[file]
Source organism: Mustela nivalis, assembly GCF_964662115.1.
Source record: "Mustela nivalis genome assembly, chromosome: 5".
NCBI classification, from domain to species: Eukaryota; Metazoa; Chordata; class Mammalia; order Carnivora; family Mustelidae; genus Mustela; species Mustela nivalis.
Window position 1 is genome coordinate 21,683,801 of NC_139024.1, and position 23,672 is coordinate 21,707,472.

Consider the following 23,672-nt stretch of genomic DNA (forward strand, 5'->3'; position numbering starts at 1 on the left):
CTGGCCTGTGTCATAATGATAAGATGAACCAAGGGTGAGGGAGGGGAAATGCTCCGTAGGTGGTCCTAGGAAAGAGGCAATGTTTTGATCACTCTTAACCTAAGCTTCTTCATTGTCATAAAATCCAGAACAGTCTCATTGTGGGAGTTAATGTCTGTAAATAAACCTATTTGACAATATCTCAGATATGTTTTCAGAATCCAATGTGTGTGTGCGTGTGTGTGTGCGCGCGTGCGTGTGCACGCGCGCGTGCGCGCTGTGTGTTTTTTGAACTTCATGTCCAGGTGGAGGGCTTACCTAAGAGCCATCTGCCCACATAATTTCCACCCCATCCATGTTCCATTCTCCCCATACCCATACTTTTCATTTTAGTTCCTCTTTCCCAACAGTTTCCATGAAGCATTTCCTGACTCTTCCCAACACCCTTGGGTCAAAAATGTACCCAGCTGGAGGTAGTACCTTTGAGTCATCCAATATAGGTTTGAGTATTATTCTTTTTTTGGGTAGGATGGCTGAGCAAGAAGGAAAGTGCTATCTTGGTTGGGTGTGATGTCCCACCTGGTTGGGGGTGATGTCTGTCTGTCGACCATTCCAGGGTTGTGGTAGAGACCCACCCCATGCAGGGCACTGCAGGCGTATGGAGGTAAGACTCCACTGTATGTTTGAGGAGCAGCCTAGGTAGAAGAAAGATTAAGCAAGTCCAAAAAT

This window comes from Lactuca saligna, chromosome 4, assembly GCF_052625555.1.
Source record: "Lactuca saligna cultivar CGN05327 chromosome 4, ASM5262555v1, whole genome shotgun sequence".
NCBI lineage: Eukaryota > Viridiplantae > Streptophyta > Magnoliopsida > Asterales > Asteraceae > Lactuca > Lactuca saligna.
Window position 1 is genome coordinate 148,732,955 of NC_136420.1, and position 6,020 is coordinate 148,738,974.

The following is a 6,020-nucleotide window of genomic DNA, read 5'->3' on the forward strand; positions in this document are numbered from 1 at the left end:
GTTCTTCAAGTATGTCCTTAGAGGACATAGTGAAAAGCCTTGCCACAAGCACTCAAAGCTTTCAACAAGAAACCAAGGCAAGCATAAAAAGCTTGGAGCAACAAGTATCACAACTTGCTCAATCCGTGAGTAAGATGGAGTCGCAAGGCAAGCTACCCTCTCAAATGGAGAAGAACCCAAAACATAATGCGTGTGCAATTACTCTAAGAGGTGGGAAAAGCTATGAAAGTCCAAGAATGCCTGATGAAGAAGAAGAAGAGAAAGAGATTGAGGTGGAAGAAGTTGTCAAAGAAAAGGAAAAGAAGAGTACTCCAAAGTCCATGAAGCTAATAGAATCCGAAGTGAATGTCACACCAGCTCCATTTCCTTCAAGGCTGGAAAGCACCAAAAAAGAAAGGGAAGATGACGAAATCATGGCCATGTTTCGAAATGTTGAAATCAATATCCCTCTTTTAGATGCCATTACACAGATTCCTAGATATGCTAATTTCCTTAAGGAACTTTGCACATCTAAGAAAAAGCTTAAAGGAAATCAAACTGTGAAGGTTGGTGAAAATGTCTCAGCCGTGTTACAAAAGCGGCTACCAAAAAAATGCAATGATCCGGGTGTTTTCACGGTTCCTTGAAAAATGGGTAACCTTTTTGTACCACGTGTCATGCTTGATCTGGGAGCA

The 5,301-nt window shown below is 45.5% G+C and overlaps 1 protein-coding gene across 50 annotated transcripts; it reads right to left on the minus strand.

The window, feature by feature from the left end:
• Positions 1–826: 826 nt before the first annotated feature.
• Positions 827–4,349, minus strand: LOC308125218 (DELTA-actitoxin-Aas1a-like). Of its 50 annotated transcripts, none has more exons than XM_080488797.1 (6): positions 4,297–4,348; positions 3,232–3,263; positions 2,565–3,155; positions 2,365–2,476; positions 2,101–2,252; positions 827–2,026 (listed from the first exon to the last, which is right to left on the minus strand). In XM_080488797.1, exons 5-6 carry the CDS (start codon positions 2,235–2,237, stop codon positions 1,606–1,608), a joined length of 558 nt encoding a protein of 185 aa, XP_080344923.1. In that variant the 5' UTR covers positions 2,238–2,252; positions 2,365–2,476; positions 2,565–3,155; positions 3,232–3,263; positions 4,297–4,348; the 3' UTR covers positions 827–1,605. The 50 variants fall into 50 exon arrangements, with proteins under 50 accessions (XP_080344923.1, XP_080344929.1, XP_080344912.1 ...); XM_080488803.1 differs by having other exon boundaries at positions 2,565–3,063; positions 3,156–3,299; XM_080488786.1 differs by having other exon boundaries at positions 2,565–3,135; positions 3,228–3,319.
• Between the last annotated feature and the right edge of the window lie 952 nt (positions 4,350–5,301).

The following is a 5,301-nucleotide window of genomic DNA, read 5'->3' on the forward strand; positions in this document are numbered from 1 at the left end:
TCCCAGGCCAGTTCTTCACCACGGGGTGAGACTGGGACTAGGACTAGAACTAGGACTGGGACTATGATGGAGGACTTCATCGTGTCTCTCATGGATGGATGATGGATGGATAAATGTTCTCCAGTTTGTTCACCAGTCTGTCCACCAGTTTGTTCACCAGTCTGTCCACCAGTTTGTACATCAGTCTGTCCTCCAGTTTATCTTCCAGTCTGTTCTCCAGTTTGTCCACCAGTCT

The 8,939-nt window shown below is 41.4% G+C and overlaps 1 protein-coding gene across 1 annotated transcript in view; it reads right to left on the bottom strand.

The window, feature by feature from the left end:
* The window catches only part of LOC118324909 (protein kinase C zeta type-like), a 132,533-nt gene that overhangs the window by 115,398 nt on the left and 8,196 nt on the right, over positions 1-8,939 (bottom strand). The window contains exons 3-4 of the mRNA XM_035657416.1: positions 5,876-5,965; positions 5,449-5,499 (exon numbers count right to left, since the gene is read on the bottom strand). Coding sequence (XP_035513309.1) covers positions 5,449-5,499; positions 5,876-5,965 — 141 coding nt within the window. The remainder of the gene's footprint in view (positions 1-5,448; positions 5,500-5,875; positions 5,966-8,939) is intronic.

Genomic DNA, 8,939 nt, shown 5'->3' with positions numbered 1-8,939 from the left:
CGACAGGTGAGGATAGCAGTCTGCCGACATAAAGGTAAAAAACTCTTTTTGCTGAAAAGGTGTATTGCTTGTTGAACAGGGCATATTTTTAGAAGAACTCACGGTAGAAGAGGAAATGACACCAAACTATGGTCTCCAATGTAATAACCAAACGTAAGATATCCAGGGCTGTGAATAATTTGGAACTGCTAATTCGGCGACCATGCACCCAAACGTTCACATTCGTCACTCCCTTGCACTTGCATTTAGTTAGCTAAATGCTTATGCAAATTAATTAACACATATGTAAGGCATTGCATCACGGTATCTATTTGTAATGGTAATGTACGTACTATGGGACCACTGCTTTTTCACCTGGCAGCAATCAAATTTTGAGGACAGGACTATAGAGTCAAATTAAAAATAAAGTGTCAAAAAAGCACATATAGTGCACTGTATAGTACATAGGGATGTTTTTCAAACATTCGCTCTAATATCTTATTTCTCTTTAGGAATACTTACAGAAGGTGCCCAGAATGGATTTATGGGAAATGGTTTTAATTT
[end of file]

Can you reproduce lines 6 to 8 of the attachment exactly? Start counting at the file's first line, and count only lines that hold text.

CTGGCCTGTGTCATAATGATAAGATGAACCAAGGGTGAGGGAGGGGAAATGCTCCGTAGGTGGTCCTAGGAAAGAGGCAATGTTTTGATCACTCTTAACCTAAGCTTCTTCATTGTCATAAAATCCAGAACAGTCTCATTGTGGGAGTTAATGTCTGTAAATAAACCTATTTGACAATATCTCAGATATGTTTTCAGAATCCAATGTGTGTGTGCGTGTGTGTGTGCGCGCGTGCGTGTGCACGCGCGCGTGCGCGCTGTGTGTTTTTTGAACTTCATGTCCAGGTGGAGGGCTTACCTAAGAGCCATCTGCCCACATAATTTCCACCCCATCCATGTTCCATTCTCCCCATACCCATACTTTTCATTTTAGTTCCTCTTTCCCAACAGTTTCCATGAAGCATTTCCTGACTCTTCCCAACACCCTTGGGTCAAAAATGTACCCAGCTGGAGGTAGTACCTTTGAGTCATCCAATATAGGTTTGAGTATTATTCTTTTTTTGGGTAGGATGGCTGAGCAAGAAGGAAAGTGCTATCTTGGTTGGGTGTGATGTCCCACCTGGTTGGGGGTGATGTCTGTCTGTCGACCATTCCAGGGTTGTGGTAGAGACCCACCCCATGCAGGGCACTGCAGGCGTATGGAGGTAAGACTCCACTGTATGTTTGAGGAGCAGCCTAGGTAGAAGAAAGATTAAGCAAGTCCAAAAAT

This window comes from Lactuca saligna, chromosome 4, assembly GCF_052625555.1.
Source record: "Lactuca saligna cultivar CGN05327 chromosome 4, ASM5262555v1, whole genome shotgun sequence".